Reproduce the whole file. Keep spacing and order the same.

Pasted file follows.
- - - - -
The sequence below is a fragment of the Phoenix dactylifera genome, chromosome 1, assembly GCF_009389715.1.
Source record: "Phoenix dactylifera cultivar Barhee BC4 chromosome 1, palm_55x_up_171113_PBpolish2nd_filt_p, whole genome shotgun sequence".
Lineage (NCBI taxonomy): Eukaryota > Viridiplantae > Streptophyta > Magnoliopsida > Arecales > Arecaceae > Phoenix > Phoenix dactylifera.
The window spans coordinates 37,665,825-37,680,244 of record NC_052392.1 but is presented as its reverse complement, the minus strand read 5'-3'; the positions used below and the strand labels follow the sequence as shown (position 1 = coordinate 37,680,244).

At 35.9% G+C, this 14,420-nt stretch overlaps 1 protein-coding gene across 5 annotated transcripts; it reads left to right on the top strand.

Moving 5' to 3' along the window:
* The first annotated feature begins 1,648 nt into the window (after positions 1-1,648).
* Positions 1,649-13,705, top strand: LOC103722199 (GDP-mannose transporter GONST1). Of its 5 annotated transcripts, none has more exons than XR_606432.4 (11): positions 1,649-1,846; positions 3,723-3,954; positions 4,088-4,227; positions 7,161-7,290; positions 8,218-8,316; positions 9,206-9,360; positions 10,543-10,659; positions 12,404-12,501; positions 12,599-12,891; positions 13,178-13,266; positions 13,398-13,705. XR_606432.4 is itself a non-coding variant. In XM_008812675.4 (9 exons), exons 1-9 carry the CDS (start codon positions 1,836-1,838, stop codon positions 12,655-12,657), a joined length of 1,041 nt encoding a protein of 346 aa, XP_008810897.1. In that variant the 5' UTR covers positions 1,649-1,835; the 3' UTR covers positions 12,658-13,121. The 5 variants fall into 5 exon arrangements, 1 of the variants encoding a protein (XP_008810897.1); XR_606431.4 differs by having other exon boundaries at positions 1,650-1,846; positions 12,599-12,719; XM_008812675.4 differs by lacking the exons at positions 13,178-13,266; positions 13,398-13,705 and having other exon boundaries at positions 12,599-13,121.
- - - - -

The sequence below is a fragment of the Phoenix dactylifera genome, chromosome 1, assembly GCF_009389715.1.
Source record: "Phoenix dactylifera cultivar Barhee BC4 chromosome 1, palm_55x_up_171113_PBpolish2nd_filt_p, whole genome shotgun sequence".
Lineage (NCBI taxonomy): Eukaryota > Viridiplantae > Streptophyta > Magnoliopsida > Arecales > Arecaceae > Phoenix > Phoenix dactylifera.
The window spans coordinates 37,665,825-37,680,244 of record NC_052392.1 but is presented as its reverse complement, the minus strand read 5'-3'; the positions used below and the strand labels follow the sequence as shown (position 1 = coordinate 37,680,244).

At 35.9% G+C, this 14,420-nt stretch overlaps 1 protein-coding gene across 5 annotated transcripts; it reads left to right on the top strand.

Moving 5' to 3' along the window:
* The first annotated feature begins 1,648 nt into the window (after positions 1-1,648).
* Positions 1,649-13,705, top strand: LOC103722199 (GDP-mannose transporter GONST1). Of its 5 annotated transcripts, none has more exons than XR_606432.4 (11): positions 1,649-1,846; positions 3,723-3,954; positions 4,088-4,227; positions 7,161-7,290; positions 8,218-8,316; positions 9,206-9,360; positions 10,543-10,659; positions 12,404-12,501; positions 12,599-12,891; positions 13,178-13,266; positions 13,398-13,705. XR_606432.4 is itself a non-coding variant. In XM_008812675.4 (9 exons), exons 1-9 carry the CDS (start codon positions 1,836-1,838, stop codon positions 12,655-12,657), a joined length of 1,041 nt encoding a protein of 346 aa, XP_008810897.1. In that variant the 5' UTR covers positions 1,649-1,835; the 3' UTR covers positions 12,658-13,121. The 5 variants fall into 5 exon arrangements, 1 of the variants encoding a protein (XP_008810897.1); XR_606431.4 differs by having other exon boundaries at positions 1,650-1,846; positions 12,599-12,719; XM_008812675.4 differs by lacking the exons at positions 13,178-13,266; positions 13,398-13,705 and having other exon boundaries at positions 12,599-13,121.